Worldwide: European Court of Justice Issues Opinion Striking Down The Safe Harbor

In a landmark judgment in Schrems v Data Protection Commissioner (C-362/14) (October 6, 2015) ("Safe Harbor judgment"), the European Court of Justice ("ECJ") found the Safe Harbor Decision of the European Commission (Commission Decision 2000/520/EC of 26 July 2000) to be invalid. The invalidity of the Safe Harbor Decision calls into question the legality of large portions of data flows from Europe to the United States and causes considerable legal uncertainty for US companies offering their services in the EU.

Legal Background 

Under Art. 25 (1) of the EU Data Protection Directive 95/46/EC ("Directive 95/46"), the central legislation to govern the processing of personal data of European users, personal data of European citizens may be transferred to a non-EU country only if the country in question ensures an adequate level of protection of the data transferred. In its Safe Harbor Decision, the European Commission had decided that the "Safe Harbor Privacy Principles" as provided for by the United States Department of Commerce and its guidance documents (e.g., the FAQs) and procedures ensure an adequate level of protection for personal data transferred from the EU to organizations established in the US provided that these organizations: (1) have unambiguously and publicly disclosed their commitment to comply with the Safe Harbor Principles; and (2) are subject to the statutory powers of a government body in the United States that is empowered to investigate complaints and to obtain relief against unfair or deceptive practices as well as redress for individuals.
 
Such decisions of the European Commission are generally binding for the EU Member States and their authorities. Hence, based on the Safe Harbor Decision, the transfer of personal data of EU citizens to Safe Harbor-certified organizations in the US, which have been treated by virtue of the Safe Harbor Decision as if they were seated in a safe country in the meaning of Art. 25 (1) Directive 95/46, was considered legal. Large portions of the currently existing data transfers from the EU to the US rely for their legitimacy on the Safe Harbor Decision.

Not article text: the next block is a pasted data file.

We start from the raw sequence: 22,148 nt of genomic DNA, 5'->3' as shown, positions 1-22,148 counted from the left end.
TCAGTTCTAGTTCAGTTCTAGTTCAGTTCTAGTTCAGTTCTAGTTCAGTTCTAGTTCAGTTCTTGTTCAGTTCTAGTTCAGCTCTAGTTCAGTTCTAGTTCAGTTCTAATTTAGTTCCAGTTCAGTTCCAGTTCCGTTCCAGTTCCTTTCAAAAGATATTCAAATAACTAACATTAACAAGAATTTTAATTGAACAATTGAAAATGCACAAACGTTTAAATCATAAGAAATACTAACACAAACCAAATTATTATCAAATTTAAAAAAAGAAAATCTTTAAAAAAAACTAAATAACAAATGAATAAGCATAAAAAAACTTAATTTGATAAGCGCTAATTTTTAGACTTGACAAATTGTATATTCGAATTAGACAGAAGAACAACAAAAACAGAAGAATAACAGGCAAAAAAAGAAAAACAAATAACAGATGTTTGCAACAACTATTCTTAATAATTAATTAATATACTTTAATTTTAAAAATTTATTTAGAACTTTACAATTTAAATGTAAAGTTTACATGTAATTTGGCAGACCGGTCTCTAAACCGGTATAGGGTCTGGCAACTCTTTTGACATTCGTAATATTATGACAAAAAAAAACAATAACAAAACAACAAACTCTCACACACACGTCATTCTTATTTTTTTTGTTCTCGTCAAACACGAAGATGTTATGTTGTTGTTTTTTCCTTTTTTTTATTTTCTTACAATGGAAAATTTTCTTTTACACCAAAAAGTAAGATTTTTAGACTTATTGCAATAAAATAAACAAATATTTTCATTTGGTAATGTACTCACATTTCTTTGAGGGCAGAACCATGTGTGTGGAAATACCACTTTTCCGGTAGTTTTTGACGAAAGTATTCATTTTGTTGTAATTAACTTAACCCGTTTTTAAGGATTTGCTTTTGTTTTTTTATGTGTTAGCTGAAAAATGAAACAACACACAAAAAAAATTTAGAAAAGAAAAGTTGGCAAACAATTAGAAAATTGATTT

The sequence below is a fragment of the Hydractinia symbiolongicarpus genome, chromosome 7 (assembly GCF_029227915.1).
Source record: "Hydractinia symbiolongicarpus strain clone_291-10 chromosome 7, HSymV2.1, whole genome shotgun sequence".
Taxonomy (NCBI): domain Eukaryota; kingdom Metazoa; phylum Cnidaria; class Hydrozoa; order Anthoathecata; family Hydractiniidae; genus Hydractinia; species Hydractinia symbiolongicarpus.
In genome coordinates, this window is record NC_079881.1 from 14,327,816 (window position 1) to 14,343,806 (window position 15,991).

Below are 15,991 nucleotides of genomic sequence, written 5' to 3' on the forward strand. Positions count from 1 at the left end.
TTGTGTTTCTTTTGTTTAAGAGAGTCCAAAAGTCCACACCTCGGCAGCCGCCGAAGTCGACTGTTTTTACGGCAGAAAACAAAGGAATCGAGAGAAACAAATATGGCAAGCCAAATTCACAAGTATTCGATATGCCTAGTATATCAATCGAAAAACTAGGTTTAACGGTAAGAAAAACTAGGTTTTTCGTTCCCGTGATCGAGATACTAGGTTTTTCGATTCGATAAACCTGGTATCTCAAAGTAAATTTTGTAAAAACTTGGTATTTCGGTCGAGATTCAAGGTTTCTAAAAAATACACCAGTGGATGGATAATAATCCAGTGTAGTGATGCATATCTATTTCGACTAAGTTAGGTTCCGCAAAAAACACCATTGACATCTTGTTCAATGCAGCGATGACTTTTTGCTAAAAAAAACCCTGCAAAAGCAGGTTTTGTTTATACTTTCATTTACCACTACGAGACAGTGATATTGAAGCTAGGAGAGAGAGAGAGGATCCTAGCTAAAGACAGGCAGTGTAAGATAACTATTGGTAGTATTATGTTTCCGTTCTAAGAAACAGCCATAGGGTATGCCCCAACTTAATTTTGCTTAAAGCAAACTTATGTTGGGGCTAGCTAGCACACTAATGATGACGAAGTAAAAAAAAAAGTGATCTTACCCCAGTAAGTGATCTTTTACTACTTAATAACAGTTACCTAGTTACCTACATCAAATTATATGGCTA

The Safe Harbor Judgment of the ECJ

The case before the ECJ was referred by the High Court of Ireland in a case brought by Max Schrems, an Austrian data protection activist, against the Irish Data Protection Commissioner ("IDPC"). Mr. Schrems had asked the IDPC to exercise his powers to prohibit Facebook from transferring his personal data to the United States. The IDPC refused to take action, arguing that it was bound by the Safe Harbor Decision. Mr. Schrems brought an action before the Irish courts, challenging this decision of the IDPC, and the High Court of Ireland referred the case to the ECJ, asking whether the Safe Harbor Decision could indeed be binding to the IDPC, given that "the revelations made by Edward Snowden had demonstrated a 'significant over-reach' on the part of the NSA and other federal agencies" on the data transferred from the European Union to the United States.
 
The ECJ judgment addresses the question of the High Court in two steps: 

  • In a first step, the ECJ finds that the national data protection authorities ("DPAs") are always entitled to investigate and assess, upon a complaint of a person concerned, a data transfer to a third country, regardless of whether or not the European Commission has adopted a decision on the adequacy of the level of protection in the destination country (paras. 51-57). Moreover, the ECJ alone has jurisdiction to declare that an EU action, such as a Commission decision, is invalid. This means that a DPA or the person concerned must put forward their objections against a Commission decision before a national court, which in turn may refer the case to the ECJ (paras. 61-65).  
  • In a second step, the ECJ assesses the Safe Harbor Decision itself and finds it, "without there being any need to examine the content of the safe harbor principles," to be invalid since the Commission, when adopting it, did not find "duly stating reasons" that the United States does in fact ensure, by reason of its domestic law or its international commitments, an adequate level of protection (paras. 96-98).